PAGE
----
While operating for 3 years as the CFO of Thoratec, what are you the most proud of?

It was not an easy three years. We had some industry challenges, competitive challenges, product challenges, and financial challenges. We had a year in which our revenues declined, our earnings declined. So what I’m the most proud of, is that despite that, despite the near-term challenges, we as a team, as a company, kept our focus on the long-term value drivers. We invested and focused on those at an appropriate level. We were efficient and we saved money in areas that weren’t those focus areas. I’m proud of being able to keep our wits about us as a team, despite a lot of internal and external pressure.

After leading Thoratec through a successful acquisition, you quickly landed at Zeltiq as their CFO. Did you go into the transition to Zeltiq with a lot more confidence? And what was it like, your second stint as a CFO?

I did, and definitely, experience helps. I’m not sure I would have been able to do the job at Zeltiq if I hadn’t done the job at Thoratec. The challenge at Zeltiq was that the commercial growth had outstripped the infrastructure that had been built. And so the challenge was to build a finance and accounting infrastructure to support that growth. That was a fun challenge, but it just meant there was a lot of work to do. And what I realized was, you can’t get anything done until you have the right quantity and quality of individuals in the organization. Zeltiq was a fun company to work for, and we were able to hire great people. I think people saw that we were really intent on having a great team. And they came. After building a great team, the company went through a successful acquisition. I would have loved to stay for longer but I was also really proud of the outcome.

In closing, I have some bigger-picture questions for you. What is the biggest sacrifice you’ve made for your career?

Well, I have worked a lot. So the opportunity cost is time. It’s time for my family, my friends, and for myself. And that is a sacrifice for sure. At the same time, I love my work, I’ve loved my jobs, I love my family. I’m still learning how to balance all of my passions. What I’ve learned for certain, no matter what, is that when I’m not working, I need to be fully present. It is so easy to not be present when you’re outside of work because you’re thinking about it. Your phone is so close. So the idea of being where you are, I think, is one thing I can control.

You know the term “work-life-balance” is thrown around a lot in the workplace, and that means different things to different people. What does it mean to you?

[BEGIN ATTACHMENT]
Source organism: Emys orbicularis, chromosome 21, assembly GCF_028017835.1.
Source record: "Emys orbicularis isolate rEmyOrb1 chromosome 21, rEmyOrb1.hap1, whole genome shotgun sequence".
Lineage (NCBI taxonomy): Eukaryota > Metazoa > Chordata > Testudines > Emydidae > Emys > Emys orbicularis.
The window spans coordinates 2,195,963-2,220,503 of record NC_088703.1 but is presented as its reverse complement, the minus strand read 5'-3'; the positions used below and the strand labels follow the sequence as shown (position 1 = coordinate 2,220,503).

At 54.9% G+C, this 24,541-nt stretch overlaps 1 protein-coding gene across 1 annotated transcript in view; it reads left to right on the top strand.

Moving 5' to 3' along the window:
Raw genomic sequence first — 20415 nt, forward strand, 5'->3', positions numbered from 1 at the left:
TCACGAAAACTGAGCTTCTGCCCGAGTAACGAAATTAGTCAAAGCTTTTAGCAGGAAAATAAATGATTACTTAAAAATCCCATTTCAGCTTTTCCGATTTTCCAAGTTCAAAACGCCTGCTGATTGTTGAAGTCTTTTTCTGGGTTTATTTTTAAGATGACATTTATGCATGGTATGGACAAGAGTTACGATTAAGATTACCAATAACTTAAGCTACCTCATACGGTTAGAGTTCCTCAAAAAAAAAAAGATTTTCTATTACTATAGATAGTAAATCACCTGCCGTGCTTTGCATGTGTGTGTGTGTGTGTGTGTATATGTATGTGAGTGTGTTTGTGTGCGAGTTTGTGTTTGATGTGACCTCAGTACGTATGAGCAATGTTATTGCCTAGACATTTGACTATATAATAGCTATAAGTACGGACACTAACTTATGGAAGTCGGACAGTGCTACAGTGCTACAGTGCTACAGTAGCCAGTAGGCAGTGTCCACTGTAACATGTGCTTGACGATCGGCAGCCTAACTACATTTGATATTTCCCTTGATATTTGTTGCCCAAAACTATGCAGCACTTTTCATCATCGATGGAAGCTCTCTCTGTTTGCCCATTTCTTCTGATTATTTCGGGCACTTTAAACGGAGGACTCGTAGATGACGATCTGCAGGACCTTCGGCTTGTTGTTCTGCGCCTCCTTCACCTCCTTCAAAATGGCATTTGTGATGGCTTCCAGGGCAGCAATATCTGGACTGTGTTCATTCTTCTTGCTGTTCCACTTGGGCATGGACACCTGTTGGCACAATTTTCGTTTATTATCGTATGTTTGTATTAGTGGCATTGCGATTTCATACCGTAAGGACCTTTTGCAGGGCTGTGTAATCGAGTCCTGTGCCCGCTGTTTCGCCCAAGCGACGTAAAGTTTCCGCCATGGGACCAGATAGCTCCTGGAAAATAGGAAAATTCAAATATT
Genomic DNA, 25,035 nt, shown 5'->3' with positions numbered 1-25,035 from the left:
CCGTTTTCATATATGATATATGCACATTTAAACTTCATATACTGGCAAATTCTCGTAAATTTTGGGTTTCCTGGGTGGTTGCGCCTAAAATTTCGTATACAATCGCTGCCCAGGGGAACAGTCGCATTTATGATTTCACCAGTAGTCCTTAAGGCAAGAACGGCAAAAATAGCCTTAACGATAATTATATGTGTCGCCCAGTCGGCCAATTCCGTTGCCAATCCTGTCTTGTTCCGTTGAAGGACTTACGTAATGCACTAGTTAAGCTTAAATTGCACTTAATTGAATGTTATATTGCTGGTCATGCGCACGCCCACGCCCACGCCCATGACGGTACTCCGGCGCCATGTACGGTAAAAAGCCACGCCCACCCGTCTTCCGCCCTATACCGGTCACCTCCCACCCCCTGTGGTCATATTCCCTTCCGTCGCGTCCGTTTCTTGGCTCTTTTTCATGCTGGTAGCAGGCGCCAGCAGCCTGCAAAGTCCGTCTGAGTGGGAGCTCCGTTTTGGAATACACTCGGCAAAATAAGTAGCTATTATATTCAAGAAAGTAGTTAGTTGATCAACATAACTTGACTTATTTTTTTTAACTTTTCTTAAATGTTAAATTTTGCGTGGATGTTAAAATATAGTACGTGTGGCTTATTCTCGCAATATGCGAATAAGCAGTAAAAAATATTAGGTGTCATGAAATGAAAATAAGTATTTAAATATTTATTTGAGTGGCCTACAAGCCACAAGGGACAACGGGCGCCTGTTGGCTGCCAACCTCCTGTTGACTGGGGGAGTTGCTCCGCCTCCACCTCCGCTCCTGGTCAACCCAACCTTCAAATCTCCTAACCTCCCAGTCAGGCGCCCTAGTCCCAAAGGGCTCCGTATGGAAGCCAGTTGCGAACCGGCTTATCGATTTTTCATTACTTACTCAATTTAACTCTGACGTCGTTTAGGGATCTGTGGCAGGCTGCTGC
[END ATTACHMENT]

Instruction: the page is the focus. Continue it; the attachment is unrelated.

We’ve decided in our priority scheme that our family is the most important. And my job, while it is a priority, is not as important. So, if there is ever a conflict that we would have to choose, we would choose family. But I also think there has to be a real sense of grace and trust on both sides. It’s not easy, and both are really important. So, if you have to work really hard for a period of time, that may be the right decision. But if there is an event or a season of life that’s really important for my family, then I want to be at places that value and appreciate that.

What have you learned about leadership in your career? What does it mean to be a leader?

I’ve learned a lot. The thing that’s on my mind recently is that leadership involves setting a vision, establishing priorities, and then keeping the organization focused on that set of priorities. I think part of that is having to understand for real what it will take the team to accomplish that set of priorities. I think it’s really important to set a vision that resonates with the team and that people want to be a part of, and then to communicate about that regularly. And then I think it’s also critical to create an environment where people flourish. Understanding people, understanding what they want to contribute, what they can contribute, and then valuing that, is just really important.

What kind of advice would you have for somebody just starting their career in finance? What kind of decisions should they make two years, three years into their career, that might set them up for future success?

From a personal perspective, I think the advice that my dad gave me has been pretty fundamental for me: above all, be a person of character. Never, for whatever reason, sacrifice that. And secondly, if it’s something you think is worth doing, do your best. Do your absolute best. I think those characteristics will make you indispensable, they will make you valued. And then I would just say, learn as much as you can, view everything as a learning opportunity.

That’s great, that’s really good advice. Thank you, Taylor, I appreciate all of your thoughts, and I know that you are in the midst of a job search. So we look forward to seeing where you end up and all the amazing people that you end up working with in the future. I’m sure there will be more stories to be told.

Me too, thank you.